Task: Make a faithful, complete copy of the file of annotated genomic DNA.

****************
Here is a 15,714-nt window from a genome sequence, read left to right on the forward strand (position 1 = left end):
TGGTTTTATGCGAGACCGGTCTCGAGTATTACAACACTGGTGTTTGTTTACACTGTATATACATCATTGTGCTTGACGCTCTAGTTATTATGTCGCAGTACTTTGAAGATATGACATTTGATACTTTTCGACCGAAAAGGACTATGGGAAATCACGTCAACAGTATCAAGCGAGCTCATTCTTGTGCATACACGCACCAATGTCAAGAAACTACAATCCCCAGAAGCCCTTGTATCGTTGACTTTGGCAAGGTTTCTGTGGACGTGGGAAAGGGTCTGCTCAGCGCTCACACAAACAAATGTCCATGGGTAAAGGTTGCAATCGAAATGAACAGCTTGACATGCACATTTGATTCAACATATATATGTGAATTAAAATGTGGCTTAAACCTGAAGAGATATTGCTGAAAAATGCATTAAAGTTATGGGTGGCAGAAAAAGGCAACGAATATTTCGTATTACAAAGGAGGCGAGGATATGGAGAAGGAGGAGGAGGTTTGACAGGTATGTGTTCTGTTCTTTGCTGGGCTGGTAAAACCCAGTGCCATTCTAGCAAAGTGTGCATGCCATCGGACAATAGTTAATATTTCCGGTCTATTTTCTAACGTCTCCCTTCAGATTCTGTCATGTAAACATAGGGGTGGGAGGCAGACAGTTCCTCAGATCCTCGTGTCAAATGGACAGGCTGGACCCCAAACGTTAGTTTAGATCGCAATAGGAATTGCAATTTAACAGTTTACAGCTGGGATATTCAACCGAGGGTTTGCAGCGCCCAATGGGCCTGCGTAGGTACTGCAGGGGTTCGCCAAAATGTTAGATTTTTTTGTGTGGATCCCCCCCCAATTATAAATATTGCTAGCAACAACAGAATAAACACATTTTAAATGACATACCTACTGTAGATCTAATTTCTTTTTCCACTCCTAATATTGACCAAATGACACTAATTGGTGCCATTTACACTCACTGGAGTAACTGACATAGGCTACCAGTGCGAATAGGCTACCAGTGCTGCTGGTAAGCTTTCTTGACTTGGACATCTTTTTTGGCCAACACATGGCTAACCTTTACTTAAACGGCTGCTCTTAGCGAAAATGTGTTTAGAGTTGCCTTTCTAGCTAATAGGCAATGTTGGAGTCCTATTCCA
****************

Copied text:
Here is a 15,714-nt window from a genome sequence, read left to right on the forward strand (position 1 = left end):
TGGTTTTATGCGAGACCGGTCTCGAGTATTACAACACTGGTGTTTGTTTACACTGTATATACATCATTGTGCTTGACGCTCTAGTTATTATGTCGCAGTACTTTGAAGATATGACATTTGATACTTTTCGACCGAAAAGGACTATGGGAAATCACGTCAACAGTATCAAGCGAGCTCATTCTTGTGCATACACGCACCAATGTCAAGAAACTACAATCCCCAGAAGCCCTTGTATCGTTGACTTTGGCAAGGTTTCTGTGGACGTGGGAAAGGGTCTGCTCAGCGCTCACACAAACAAATGTCCATGGGTAAAGGTTGCAATCGAAATGAACAGCTTGACATGCACATTTGATTCAACATATATATGTGAATTAAAATGTGGCTTAAACCTGAAGAGATATTGCTGAAAAATGCATTAAAGTTATGGGTGGCAGAAAAAGGCAACGAATATTTCGTATTACAAAGGAGGCGAGGATATGGAGAAGGAGGAGGAGGTTTGACAGGTATGTGTTCTGTTCTTTGCTGGGCTGGTAAAACCCAGTGCCATTCTAGCAAAGTGTGCATGCCATCGGACAATAGTTAATATTTCCGGTCTATTTTCTAACGTCTCCCTTCAGATTCTGTCATGTAAACATAGGGGTGGGAGGCAGACAGTTCCTCAGATCCTCGTGTCAAATGGACAGGCTGGACCCCAAACGTTAGTTTAGATCGCAATAGGAATTGCAATTTAACAGTTTACAGCTGGGATATTCAACCGAGGGTTTGCAGCGCCCAATGGGCCTGCGTAGGTACTGCAGGGGTTCGCCAAAATGTTAGATTTTTTTGTGTGGATCCCCCCCCAATTATAAATATTGCTAGCAACAACAGAATAAACACATTTTAAATGACATACCTACTGTAGATCTAATTTCTTTTTCCACTCCTAATATTGACCAAATGACACTAATTGGTGCCATTTACACTCACTGGAGTAACTGACATAGGCTACCAGTGCGAATAGGCTACCAGTGCTGCTGGTAAGCTTTCTTGACTTGGACATCTTTTTTGGCCAACACATGGCTAACCTTTACTTAAACGGCTGCTCTTAGCGAAAATGTGTTTAGAGTTGCCTTTCTAGCTAATAGGCAATGTTGGAGTCCTATTCCA